Channel Seven's director of news and public affairs Peter Meakin has announced he is to step down from his job with the network, but will stay on at Seven ''in an advisory role''.
Meakin, 70, who has been with Seven for nine years and was a key executive at Nine's news/current affairs division before that, said he simply felt it was ''time to pull the plug on this chapter of my life''.
''It's been a wonderful nine years and I want to thank everyone who has taken Seven to the top,'' Meakin said in a statement released today.
''That includes Kerry Stokes, David Leckie, Tim Worner and all the great people who made me look better than I am.''
Meakin will be replaced by two new appointments, with Seven Brisbane's news director Rob Raschke now director of news, and managing director of Seven Queensland (Seven's Queensland coast stations) Neil Mooney as director of public affairs.
Seven West Media chairman Kerry Stokes paid tribute to Meakin, saying he was key to the network's current success. "Peter is a legend," he said.
"Nine years ago, I set out to secure his services for Seven," Stokes said. "He agreed to join our network as it set its sights on leadership, and today his track record speaks for itself: with his leadership of market-leading news and public affairs at two television networks over the past two decades.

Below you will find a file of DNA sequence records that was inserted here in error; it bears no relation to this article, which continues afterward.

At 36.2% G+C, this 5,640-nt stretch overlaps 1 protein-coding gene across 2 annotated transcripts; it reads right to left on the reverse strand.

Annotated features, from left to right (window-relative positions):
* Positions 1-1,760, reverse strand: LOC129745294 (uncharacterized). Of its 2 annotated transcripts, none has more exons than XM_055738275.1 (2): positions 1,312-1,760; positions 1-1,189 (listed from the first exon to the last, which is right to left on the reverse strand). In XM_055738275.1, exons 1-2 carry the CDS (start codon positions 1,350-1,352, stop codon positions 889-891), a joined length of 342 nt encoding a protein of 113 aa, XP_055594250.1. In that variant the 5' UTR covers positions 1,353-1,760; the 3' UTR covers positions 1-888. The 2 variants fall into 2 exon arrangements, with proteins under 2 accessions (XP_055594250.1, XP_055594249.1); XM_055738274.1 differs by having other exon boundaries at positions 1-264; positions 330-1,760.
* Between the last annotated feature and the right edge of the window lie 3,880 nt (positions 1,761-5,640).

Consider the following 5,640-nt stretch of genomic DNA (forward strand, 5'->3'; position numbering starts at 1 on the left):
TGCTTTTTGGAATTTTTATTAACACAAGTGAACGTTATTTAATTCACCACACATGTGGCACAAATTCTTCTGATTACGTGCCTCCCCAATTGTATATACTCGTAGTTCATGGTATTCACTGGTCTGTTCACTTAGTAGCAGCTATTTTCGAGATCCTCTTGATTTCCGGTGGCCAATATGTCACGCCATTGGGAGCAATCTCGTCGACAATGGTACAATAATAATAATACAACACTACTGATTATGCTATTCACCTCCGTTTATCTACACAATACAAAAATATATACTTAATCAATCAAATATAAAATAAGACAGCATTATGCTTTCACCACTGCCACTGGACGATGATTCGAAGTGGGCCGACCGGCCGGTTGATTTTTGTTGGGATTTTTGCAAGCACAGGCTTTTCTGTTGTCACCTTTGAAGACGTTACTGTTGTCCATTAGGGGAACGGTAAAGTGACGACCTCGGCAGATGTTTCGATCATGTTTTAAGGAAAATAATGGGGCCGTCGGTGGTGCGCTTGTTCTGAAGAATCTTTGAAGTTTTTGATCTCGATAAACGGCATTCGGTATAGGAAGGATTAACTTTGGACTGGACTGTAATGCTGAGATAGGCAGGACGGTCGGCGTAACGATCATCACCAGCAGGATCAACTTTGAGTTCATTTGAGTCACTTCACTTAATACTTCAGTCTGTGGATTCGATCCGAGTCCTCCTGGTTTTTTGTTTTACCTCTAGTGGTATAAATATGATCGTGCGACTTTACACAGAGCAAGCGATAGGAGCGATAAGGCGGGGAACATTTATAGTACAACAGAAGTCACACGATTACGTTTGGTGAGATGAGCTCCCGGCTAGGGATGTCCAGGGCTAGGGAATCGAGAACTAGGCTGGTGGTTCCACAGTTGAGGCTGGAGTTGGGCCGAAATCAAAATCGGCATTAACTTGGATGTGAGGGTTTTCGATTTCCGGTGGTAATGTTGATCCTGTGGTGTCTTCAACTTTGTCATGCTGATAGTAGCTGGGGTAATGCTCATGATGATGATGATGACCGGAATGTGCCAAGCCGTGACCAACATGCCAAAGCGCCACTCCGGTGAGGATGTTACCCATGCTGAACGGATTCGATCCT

"There's no one quite like Meakin. He has played a most critical role in driving home our leadership and I'm pleased that he'll continue to play a key role as we identify and nurture our future in news and public affairs on the Seven Network."
One of the more highly-regarded – and often controversial - television executives in Australia, Meakin is credited with masterminding much of Nine and Seven's news success.
A Walkley award-winner for leadership in journalism, Meakin is legendary in Australian television news, renowned as a dogged journalist who refuses to let a good story go, even when threatened with legal action.
On occasion he even made the headlines himself – such as this drink driving convictions in 2006 and 2007, which saw him banned from driving for eight years and given 250 hours of community service.
His decision to step down, while rumoured just this week after meetings between him, Today Tonight executive producer Craig McPherson and Mooney in Seven's Martin Place headquarters were reported, surprised many in the industry.
But perhaps the signs were there.
On Monday he talked about the need for consistency in news and newsrooms, but added the networks shouldn't fall into the trap of becoming staid.
"We can't keep serving up the same meal year after year. We have to be more inventive, more adventurous maybe, and I think you'll see that on Seven and Nine," he told Fairfax Media.